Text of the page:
Ultralight Aircraft Parts

About Us

Competition Aircraft: Composite Propellers for Ultralight Aircraft Since 1983

Our Mission

Our mission is to continue to produce the highest quality composite propeller for ultralight aircraft possible. We are always available to help select the correct Ultra-Prop for your application. We will not hesitate to tell you if we cannot meet your needs. Safety and customer satisfaction is our main goal. In fact, satisfaction is guaranteed. If our propeller does not work, after we have worked with you to optimize the installation, you may return it. Unless the propeller has been abused, modified or damaged, a full refund for the cost of the prop will be given.

Company History

Competition Aircraft was started in Painesville, Ohio, in 1980 as a subsidiary of Associated Enterprises, a cutting edge innovative company founded and owned by Jack Venaleck. His companies found a niche in the burgeoning electronics business developing, manufacturing and marketing test clips, specialty cables and connectors for computers and their peripherals. After Jack's success in his core businesses he began to fulfill his love of aviation. His first acquisition was one of the first of the new generation Great Lakes biplanes. He went on to acquire some 20 plus aircraft in those early days. They ranged from a few ultralights to an award winning P-51 Mustang and a Hughes 500.

Competition Aircraft was also involved in National Aerobatic competition and Reno air racing. Their Shoestring racer, "Polecat," held the course speed record for a time. The company also developed a computerized scoring system for aerobatic contests in the very early days of computers (think punch cards!).

The start of the 1980s was the heyday for ultralight aircraft development. Innovative new designs spawned like mushrooms. Some good, like the Quicksilvers, Weedhopper, Hawks, Pterodactyls and many others, but some bad with poor engineering and testing. Unfortunately, the bad ones gave the industry a black eye and the growth slowed down. This fact, and the designer's propensity to make the once simple machines bigger and more complicated (hence more expensive), limited the number of people who could easily learn to fly or afford the new offerings.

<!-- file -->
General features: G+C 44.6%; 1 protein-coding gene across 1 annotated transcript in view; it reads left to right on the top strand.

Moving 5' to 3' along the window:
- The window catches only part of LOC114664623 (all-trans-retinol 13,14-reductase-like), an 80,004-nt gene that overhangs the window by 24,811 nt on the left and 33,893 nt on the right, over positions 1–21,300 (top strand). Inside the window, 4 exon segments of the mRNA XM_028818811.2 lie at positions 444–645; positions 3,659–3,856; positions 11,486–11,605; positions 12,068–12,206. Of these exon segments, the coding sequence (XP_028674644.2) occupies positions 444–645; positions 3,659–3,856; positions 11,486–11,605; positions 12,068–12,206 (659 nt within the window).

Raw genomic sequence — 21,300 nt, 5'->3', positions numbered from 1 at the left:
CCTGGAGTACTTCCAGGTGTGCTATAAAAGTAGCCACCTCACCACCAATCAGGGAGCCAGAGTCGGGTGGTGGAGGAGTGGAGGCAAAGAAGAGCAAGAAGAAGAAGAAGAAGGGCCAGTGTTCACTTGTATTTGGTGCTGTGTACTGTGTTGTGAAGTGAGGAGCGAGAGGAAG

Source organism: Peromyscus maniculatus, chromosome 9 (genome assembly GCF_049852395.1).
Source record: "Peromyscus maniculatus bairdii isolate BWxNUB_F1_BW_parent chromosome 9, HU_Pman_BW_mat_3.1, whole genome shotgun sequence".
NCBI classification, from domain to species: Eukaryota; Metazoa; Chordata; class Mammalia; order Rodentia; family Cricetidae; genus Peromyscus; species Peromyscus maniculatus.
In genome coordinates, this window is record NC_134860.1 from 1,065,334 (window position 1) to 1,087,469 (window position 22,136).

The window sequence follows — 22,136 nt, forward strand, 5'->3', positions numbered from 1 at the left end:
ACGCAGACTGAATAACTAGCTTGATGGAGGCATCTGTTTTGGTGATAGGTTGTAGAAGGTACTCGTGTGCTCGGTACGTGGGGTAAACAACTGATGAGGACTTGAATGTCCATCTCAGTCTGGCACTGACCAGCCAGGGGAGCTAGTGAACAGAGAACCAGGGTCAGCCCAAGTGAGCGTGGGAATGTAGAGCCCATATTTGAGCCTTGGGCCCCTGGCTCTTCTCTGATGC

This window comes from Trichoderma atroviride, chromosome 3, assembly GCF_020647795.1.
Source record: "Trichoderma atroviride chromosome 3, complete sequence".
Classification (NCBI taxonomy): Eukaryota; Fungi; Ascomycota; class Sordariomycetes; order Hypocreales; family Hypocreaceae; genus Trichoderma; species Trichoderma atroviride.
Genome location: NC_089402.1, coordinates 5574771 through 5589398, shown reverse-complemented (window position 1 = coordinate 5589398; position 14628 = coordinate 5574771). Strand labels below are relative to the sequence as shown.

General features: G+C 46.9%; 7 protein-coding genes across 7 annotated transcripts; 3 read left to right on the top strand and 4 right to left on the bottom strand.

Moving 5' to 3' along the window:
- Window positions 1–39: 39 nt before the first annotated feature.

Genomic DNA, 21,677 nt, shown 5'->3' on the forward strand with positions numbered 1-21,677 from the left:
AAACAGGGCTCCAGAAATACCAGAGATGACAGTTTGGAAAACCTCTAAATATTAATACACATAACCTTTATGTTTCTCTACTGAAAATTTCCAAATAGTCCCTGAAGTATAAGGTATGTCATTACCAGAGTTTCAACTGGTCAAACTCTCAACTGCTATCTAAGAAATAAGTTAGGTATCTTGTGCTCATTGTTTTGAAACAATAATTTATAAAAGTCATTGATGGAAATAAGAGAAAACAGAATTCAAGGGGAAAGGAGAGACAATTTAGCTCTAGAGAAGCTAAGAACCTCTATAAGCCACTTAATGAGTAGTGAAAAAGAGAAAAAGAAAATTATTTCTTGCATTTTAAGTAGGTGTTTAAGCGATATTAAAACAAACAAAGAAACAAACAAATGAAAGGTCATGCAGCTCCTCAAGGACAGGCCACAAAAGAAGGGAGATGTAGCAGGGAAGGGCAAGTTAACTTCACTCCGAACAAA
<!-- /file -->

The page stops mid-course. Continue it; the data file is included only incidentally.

Competition Aircraft entered the ultralight market in 1982 with the Ultra-Prop. With the parent company's expertise in the injection molding field, it was natural to explore the feasibility of using engineering thermoplastics to make a composite propeller for ultralights. It worked, and a DuPont glass reinforced nylon blade was tooled and extensively tested. The patented design has produced over 47,000 blades as of 2012. Every new blade has the same weight and balance as one made in the 1980's and can be replaced without the need for balancing. The unique pitch block system keeps every blade angle exactly the same without the need for protractors or special tools to change and adjust pitch. The two, three and four blade hubs have a high strength steel plate insert to carry the radial loads of the blades.

The Ultra-Prop blade has a very simple airfoil and planform with no aerodynamic twist. The selection of this configuration has a story too long to reiterate. Suffice it to say, it works very well on many ultralights. Unfortunately, the injection molds to make a longer and more sophisticated blade, along with the associated development and testing are prohibitively expensive.

An Australian company, Aerofibre Industries, Ltd., developed a blade that used our hubs and pitch blocks. This hand laid glass and carbon fiber, thermoset blade, was available in 60, 66, and 68 inch diameters. These high performance Brolga blades were used on the larger and faster ultralights.

I was the general manager of Competition Aircraft during the Ultra-Prop development. After one year of production in Ohio, I bought the company and moved it to California in 1984. We are proud to continue offering our high quality propellers to vendors and independent flyers around the world.


Bob Davis, President